We've a few threads that hit on various aspects of renewables and energy costs (solar, tidal, esb, oil prices) - I think the discussion is a bit too dispersed at the moment. Would it be o.k. to start a new one that focuses on what Ireland needs to do to achieve energy self-sufficiency/sound energy policy and to cut emissions/ become carbon free?
Any other suggestions for a unified thread? Should this thread be the one?
This used to be called "Can America switch to Renewables in 10 years" so if you'd like to change it to reflect what Ireland could or should then of course do so and it's an accumulation of energy threads already. If you could leave the other threads seperate at the moment - the ESB one, wind, solar tidal, wood as they are just threads for watching the movements and progress but this one is the comment thread itself.

There will be of course crossover with the ISEQ one.
Back to top Go down
Guest
Guest



PostSubject: Re: Clean Energy & Efficiency   Wed Sep 17, 2008 4:19 pm

Auditor #9 wrote:
cactus flower wrote:
Hi auditor, rockyracoon and johnfas. I've heard the 80 dollar mark bandied around as the viability level for wind as an alternative. With improved technology and economies of scale this may come down.

We've a few threads that hit on various aspects of renewables and energy costs (solar, tidal, esb, oil prices) - I think the discussion is a bit too dispersed at the moment. Would it be o.k. to start a new one that focuses on what Ireland needs to do to achieve energy self-sufficiency/sound energy policy and to cut emissions/ become carbon free?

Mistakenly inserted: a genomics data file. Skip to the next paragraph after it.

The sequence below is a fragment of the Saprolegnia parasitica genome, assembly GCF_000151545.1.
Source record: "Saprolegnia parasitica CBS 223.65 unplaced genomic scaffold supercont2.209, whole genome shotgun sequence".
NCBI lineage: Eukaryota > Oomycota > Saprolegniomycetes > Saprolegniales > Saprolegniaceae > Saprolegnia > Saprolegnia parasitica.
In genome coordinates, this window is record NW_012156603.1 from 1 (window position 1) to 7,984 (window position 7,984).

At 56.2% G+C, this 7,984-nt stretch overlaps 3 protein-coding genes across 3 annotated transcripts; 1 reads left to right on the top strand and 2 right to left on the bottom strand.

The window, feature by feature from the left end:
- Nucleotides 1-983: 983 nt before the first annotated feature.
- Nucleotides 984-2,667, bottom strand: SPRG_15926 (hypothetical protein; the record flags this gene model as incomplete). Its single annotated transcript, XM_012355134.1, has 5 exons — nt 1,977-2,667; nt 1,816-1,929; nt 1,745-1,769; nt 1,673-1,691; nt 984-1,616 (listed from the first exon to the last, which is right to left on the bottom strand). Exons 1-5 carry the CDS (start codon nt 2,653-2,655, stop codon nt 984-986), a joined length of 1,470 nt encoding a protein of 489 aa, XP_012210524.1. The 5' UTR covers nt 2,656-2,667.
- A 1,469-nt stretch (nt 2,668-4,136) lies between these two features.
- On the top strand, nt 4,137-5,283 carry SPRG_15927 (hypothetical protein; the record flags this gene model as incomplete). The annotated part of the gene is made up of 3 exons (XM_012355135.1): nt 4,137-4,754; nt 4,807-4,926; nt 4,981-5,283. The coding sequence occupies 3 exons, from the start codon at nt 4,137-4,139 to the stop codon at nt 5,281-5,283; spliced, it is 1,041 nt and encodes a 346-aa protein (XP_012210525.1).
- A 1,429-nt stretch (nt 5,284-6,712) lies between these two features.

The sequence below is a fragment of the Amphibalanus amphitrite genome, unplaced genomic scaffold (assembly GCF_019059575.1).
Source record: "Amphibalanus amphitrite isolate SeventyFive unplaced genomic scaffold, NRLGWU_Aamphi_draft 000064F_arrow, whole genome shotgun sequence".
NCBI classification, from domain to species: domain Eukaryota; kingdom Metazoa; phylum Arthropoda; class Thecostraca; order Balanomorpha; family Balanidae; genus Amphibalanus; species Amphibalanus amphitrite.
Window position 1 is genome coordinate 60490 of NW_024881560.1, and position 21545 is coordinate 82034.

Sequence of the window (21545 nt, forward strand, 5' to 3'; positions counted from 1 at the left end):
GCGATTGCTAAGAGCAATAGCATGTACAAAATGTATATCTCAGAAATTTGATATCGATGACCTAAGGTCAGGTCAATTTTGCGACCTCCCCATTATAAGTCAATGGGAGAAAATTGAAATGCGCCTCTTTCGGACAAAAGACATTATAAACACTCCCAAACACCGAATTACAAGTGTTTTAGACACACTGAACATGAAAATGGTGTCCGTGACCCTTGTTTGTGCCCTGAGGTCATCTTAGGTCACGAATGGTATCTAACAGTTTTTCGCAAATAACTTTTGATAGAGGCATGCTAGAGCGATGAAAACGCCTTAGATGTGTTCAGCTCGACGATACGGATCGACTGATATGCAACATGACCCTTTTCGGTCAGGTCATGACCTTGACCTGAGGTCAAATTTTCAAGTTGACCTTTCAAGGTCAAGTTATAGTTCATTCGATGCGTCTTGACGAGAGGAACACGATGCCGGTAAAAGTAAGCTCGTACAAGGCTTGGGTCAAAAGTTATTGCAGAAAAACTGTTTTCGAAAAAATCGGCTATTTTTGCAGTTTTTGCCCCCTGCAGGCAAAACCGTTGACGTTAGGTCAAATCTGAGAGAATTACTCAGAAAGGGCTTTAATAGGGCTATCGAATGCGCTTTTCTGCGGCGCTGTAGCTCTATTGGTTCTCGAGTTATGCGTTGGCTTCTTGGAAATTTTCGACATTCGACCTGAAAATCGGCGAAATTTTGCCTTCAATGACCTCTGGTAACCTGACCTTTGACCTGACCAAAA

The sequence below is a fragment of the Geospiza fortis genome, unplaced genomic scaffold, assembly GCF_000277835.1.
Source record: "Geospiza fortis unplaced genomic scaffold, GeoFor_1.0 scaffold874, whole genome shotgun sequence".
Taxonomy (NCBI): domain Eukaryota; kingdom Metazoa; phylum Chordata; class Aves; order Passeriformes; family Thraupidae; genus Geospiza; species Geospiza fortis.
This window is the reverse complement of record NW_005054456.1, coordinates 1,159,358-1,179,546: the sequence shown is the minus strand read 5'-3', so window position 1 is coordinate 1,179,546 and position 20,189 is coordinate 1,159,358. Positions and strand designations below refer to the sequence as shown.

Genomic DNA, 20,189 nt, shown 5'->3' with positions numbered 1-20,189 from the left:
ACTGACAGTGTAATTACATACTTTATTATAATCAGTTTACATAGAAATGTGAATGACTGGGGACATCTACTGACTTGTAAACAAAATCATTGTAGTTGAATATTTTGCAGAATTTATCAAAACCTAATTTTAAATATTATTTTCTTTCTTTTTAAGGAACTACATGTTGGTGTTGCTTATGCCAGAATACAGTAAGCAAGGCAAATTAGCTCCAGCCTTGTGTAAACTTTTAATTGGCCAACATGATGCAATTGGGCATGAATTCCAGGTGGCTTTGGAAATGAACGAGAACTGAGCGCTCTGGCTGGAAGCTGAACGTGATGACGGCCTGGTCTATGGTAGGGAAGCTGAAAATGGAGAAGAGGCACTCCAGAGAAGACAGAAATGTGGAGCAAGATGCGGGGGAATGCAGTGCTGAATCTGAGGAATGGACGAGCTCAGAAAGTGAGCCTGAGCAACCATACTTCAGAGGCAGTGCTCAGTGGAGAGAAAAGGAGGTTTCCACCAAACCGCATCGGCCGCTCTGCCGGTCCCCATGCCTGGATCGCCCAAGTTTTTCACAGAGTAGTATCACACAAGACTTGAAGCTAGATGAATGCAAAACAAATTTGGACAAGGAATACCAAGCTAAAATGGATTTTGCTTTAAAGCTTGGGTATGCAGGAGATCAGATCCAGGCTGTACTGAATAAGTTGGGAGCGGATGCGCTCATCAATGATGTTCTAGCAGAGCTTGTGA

Any other suggestions for a unified thread? Should this thread be the one?
This used to be called "Can America switch to Renewables in 10 years" so if you'd like to change it to reflect what Ireland could or should then of course do so and it's an accumulation of energy threads already. If you could leave the other threads seperate at the moment - the ESB one, wind, solar tidal, wood as they are just threads for watching the movements and progress but this one is the comment thread itself.

There will be of course crossover with the ISEQ one.

Could we call it something like "An Energy Plan for Ireland" - any better ideas ?
Back to top Go down
Guest
Guest



PostSubject: Re: Clean Energy & Efficiency   Thu Sep 18, 2008 1:41 pm

Michael O'Leary is just on Bloomberg saying they'll break even this year if oil stays around 100. He says they "screwed up" their hedging strategy this year by buying at 120. He says they are keeping the price under daily review before they hedge again.

Isn't this shite or what? There must be money there for investment in more stable sources of fuel. On the other hand there was an issue with speculation that drove the price up towards 150. At the back of it all there's the spectre of Final Oil.

Stable oil has to be a growth area in order to smooth out the oil-price issue. If there's funny banking thrown into the mix too then how can the market be seen to be normal? Unless the fall in price is purely down to demand.
Back to top Go down
Guest
Guest



PostSubject: Re: Clean Energy & Efficiency   Fri Sep 19, 2008 1:22 pm

Ok I can't get it to embed but I thought this video was very funny, and kind of relevant to the overall topic

http://frinko.com/you-might-have-to-watch-this-twice.html
Back to top Go down